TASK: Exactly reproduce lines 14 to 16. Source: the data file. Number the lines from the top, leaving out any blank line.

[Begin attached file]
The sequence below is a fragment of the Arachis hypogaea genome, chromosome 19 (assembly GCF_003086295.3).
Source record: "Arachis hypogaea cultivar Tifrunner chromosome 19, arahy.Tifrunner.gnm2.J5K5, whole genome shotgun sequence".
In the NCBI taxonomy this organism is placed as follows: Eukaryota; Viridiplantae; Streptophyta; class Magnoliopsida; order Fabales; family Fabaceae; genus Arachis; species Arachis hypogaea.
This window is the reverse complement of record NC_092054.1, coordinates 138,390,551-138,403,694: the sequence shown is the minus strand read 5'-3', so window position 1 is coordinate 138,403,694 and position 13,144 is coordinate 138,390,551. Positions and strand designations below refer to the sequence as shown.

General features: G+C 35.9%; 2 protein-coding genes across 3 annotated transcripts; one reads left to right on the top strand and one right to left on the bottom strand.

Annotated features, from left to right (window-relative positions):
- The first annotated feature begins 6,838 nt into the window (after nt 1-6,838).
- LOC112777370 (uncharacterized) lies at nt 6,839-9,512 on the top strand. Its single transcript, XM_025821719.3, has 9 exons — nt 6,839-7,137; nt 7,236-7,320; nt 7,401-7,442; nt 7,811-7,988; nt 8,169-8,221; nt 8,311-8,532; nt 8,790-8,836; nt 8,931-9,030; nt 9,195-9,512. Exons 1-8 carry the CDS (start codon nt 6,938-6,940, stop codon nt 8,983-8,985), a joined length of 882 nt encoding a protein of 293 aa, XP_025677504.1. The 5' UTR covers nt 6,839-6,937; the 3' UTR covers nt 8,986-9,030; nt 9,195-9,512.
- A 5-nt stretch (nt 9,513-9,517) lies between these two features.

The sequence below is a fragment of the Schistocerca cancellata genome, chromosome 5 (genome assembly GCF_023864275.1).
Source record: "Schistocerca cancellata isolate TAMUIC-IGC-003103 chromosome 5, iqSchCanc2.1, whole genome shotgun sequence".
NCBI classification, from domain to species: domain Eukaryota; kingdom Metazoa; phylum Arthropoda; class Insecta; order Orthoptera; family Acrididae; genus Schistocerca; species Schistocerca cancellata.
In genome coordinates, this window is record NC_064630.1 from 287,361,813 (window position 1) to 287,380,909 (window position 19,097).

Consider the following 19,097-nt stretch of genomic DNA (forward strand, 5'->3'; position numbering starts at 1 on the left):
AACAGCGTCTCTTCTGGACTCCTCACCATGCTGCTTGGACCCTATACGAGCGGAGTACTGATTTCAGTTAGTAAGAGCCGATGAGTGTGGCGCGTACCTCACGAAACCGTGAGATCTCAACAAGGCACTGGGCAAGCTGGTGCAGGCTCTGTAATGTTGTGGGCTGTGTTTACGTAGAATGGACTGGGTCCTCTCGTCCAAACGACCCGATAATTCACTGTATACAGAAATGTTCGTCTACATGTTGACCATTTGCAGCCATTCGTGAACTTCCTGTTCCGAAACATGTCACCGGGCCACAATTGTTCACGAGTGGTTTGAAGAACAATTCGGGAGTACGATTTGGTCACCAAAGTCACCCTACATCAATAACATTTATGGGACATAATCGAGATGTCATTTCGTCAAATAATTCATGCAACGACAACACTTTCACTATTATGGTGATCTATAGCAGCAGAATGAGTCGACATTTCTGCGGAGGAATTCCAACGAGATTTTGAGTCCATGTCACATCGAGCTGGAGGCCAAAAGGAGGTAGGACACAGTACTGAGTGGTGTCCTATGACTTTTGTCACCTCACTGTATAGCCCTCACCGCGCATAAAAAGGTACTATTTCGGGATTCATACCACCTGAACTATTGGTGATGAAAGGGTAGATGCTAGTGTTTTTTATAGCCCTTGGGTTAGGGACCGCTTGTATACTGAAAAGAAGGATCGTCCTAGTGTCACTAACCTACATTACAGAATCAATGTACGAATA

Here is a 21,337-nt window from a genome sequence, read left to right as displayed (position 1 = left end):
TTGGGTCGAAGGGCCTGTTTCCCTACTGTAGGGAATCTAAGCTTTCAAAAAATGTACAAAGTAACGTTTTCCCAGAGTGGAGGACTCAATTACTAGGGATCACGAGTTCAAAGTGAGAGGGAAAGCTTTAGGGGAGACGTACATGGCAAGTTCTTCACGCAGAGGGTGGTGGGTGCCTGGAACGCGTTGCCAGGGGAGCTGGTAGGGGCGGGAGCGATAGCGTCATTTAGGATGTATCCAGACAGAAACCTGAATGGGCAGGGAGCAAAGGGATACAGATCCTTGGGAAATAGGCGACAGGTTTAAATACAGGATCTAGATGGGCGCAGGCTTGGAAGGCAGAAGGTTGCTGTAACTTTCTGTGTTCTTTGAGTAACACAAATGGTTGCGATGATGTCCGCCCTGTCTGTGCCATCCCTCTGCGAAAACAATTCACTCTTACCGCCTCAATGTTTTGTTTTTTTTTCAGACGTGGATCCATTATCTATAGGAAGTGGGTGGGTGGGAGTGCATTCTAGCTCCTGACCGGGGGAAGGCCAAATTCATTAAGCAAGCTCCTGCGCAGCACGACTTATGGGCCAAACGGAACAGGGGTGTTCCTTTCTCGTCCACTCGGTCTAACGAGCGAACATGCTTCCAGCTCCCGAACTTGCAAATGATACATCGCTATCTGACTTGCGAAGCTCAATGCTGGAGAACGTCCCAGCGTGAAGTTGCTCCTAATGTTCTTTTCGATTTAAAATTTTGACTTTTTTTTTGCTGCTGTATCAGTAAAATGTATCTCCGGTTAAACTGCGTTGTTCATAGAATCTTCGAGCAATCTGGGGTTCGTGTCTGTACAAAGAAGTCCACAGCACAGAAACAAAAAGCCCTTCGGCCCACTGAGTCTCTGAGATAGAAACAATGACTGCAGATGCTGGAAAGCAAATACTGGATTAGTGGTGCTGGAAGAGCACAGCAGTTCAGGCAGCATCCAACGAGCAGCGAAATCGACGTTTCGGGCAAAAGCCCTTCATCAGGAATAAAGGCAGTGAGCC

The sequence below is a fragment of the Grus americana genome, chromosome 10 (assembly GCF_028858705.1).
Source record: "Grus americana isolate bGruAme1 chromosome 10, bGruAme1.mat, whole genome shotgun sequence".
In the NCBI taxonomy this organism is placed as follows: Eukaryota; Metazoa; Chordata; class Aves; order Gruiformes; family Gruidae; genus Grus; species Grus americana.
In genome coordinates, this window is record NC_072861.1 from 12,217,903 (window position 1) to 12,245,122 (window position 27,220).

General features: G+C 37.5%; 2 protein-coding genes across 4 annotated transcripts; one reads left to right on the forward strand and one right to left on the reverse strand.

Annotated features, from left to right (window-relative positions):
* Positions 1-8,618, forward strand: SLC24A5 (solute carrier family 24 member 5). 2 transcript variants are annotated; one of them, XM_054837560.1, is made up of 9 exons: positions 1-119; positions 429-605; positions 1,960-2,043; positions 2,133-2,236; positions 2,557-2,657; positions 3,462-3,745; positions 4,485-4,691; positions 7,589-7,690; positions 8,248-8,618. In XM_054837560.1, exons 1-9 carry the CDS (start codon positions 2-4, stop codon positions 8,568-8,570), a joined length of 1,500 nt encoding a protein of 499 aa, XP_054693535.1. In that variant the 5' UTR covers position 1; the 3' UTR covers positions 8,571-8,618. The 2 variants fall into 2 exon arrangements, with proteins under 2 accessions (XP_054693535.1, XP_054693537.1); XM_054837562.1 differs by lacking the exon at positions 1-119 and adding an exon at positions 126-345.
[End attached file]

Consider the following 19,097-nt stretch of genomic DNA (forward strand, 5'->3'; position numbering starts at 1 on the left):
AACAGCGTCTCTTCTGGACTCCTCACCATGCTGCTTGGACCCTATACGAGCGGAGTACTGATTTCAGTTAGTAAGAGCCGATGAGTGTGGCGCGTACCTCACGAAACCGTGAGATCTCAACAAGGCACTGGGCAAGCTGGTGCAGGCTCTGTAATGTTGTGGGCTGTGTTTACGTAGAATGGACTGGGTCCTCTCGTCCAAACGACCCGATAATTCACTGTATACAGAAATGTTCGTCTACATGTTGACCATTTGCAGCCATTCGTGAACTTCCTGTTCCGAAACATGTCACCGGGCCACAATTGTTCACGAGTGGTTTGAAGAACAATTCGGGAGTACGATTTGGTCACCAAAGTCACCCTACATCAATAACATTTATGGGACATAATCGAGATGTCATTTCGTCAAATAATTCATGCAACGACAACACTTTCACTATTATGGTGATCTATAGCAGCAGAATGAGTCGACATTTCTGCGGAGGAATTCCAACGAGATTTTGAGTCCATGTCACATCGAGCTGGAGGCCAAAAGGAGGTAGGACACAGTACTGAGTGGTGTCCTATGACTTTTGTCACCTCACTGTATAGCCCTCACCGCGCATAAAAAGGTACTATTTCGGGATTCATACCACCTGAACTATTGGTGATGAAAGGGTAGATGCTAGTGTTTTTTATAGCCCTTGGGTTAGGGACCGCTTGTATACTGAAAAGAAGGATCGTCCTAGTGTCACTAACCTACATTACAGAATCAATGTACGAATA

Here is a 21,337-nt window from a genome sequence, read left to right as displayed (position 1 = left end):